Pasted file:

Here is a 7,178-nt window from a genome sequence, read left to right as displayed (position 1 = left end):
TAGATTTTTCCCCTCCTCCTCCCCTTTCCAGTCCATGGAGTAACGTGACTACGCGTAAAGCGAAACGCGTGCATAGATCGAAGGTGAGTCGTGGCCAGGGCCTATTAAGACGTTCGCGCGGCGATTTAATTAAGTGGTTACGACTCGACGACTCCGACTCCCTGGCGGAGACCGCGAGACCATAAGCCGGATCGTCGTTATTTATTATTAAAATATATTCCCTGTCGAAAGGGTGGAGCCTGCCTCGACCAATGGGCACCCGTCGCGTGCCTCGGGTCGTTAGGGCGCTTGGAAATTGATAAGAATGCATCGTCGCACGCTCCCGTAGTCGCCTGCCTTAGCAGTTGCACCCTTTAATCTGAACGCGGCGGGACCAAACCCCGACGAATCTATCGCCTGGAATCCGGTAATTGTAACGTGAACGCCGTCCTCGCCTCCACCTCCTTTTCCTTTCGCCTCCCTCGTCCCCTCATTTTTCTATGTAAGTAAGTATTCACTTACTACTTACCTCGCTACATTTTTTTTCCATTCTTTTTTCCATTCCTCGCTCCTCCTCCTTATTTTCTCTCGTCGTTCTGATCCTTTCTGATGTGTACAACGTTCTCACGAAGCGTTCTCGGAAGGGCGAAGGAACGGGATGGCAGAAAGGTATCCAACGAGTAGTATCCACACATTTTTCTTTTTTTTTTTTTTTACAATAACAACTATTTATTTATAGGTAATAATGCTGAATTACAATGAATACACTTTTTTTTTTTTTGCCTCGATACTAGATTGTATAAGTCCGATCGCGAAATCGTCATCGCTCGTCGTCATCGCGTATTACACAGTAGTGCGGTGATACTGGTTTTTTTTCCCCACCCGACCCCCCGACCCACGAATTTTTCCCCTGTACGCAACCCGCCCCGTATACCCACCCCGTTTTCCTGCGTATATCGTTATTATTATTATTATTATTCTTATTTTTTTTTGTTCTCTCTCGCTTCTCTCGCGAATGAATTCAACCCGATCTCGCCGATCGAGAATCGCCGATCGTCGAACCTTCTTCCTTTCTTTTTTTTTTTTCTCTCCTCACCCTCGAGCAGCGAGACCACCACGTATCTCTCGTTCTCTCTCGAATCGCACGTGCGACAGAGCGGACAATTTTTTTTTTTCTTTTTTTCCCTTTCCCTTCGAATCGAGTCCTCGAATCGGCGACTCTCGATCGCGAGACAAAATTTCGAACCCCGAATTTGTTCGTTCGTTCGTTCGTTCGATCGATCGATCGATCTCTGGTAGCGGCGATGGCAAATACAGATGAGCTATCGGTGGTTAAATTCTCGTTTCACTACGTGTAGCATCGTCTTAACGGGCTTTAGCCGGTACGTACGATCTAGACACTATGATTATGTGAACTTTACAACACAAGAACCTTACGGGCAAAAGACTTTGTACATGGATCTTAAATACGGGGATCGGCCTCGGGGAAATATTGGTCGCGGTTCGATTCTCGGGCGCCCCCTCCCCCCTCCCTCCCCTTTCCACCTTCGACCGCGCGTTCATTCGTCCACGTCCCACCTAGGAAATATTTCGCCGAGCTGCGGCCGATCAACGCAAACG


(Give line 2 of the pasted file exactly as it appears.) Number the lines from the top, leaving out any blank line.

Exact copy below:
TAGATTTTTCCCCTCCTCCTCCCCTTTCCAGTCCATGGAGTAACGTGACTACGCGTAAAGCGAAACGCGTGCATAGATCGAAGGTGAGTCGTGGCCAGGGCCTATTAAGACGTTCGCGCGGCGATTTAATTAAGTGGTTACGACTCGACGACTCCGACTCCCTGGCGGAGACCGCGAGACCATAAGCCGGATCGTCGTTATTTATTATTAAAATATATTCCCTGTCGAAAGGGTGGAGCCTGCCTCGACCAATGGGCACCCGTCGCGTGCCTCGGGTCGTTAGGGCGCTTGGAAATTGATAAGAATGCATCGTCGCACGCTCCCGTAGTCGCCTGCCTTAGCAGTTGCACCCTTTAATCTGAACGCGGCGGGACCAAACCCCGACGAATCTATCGCCTGGAATCCGGTAATTGTAACGTGAACGCCGTCCTCGCCTCCACCTCCTTTTCCTTTCGCCTCCCTCGTCCCCTCATTTTTCTATGTAAGTAAGTATTCACTTACTACTTACCTCGCTACATTTTTTTTCCATTCTTTTTTCCATTCCTCGCTCCTCCTCCTTATTTTCTCTCGTCGTTCTGATCCTTTCTGATGTGTACAACGTTCTCACGAAGCGTTCTCGGAAGGGCGAAGGAACGGGATGGCAGAAAGGTATCCAACGAGTAGTATCCACACATTTTTCTTTTTTTTTTTTTTTACAATAACAACTATTTATTTATAGGTAATAATGCTGAATTACAATGAATACACTTTTTTTTTTTTTGCCTCGATACTAGATTGTATAAGTCCGATCGCGAAATCGTCATCGCTCGTCGTCATCGCGTATTACACAGTAGTGCGGTGATACTGGTTTTTTTTCCCCACCCGACCCCCCGACCCACGAATTTTTCCCCTGTACGCAACCCGCCCCGTATACCCACCCCGTTTTCCTGCGTATATCGTTATTATTATTATTATTATTCTTATTTTTTTTTGTTCTCTCTCGCTTCTCTCGCGAATGAATTCAACCCGATCTCGCCGATCGAGAATCGCCGATCGTCGAACCTTCTTCCTTTCTTTTTTTTTTTTCTCTCCTCACCCTCGAGCAGCGAGACCACCACGTATCTCTCGTTCTCTCTCGAATCGCACGTGCGACAGAGCGGACAATTTTTTTTTTTCTTTTTTTCCCTTTCCCTTCGAATCGAGTCCTCGAATCGGCGACTCTCGATCGCGAGACAAAATTTCGAACCCCGAATTTGTTCGTTCGTTCGTTCGTTCGATCGATCGATCGATCTCTGGTAGCGGCGATGGCAAATACAGATGAGCTATCGGTGGTTAAATTCTCGTTTCACTACGTGTAGCATCGTCTTAACGGGCTTTAGCCGGTACGTACGATCTAGACACTATGATTATGTGAACTTTACAACACAAGAACCTTACGGGCAAAAGACTTTGTACATGGATCTTAAATACGGGGATCGGCCTCGGGGAAATATTGGTCGCGGTTCGATTCTCGGGCGCCCCCTCCCCCCTCCCTCCCCTTTCCACCTTCGACCGCGCGTTCATTCGTCCACGTCCCACCTAGGAAATATTTCGCCGAGCTGCGGCCGATCAACGCAAACG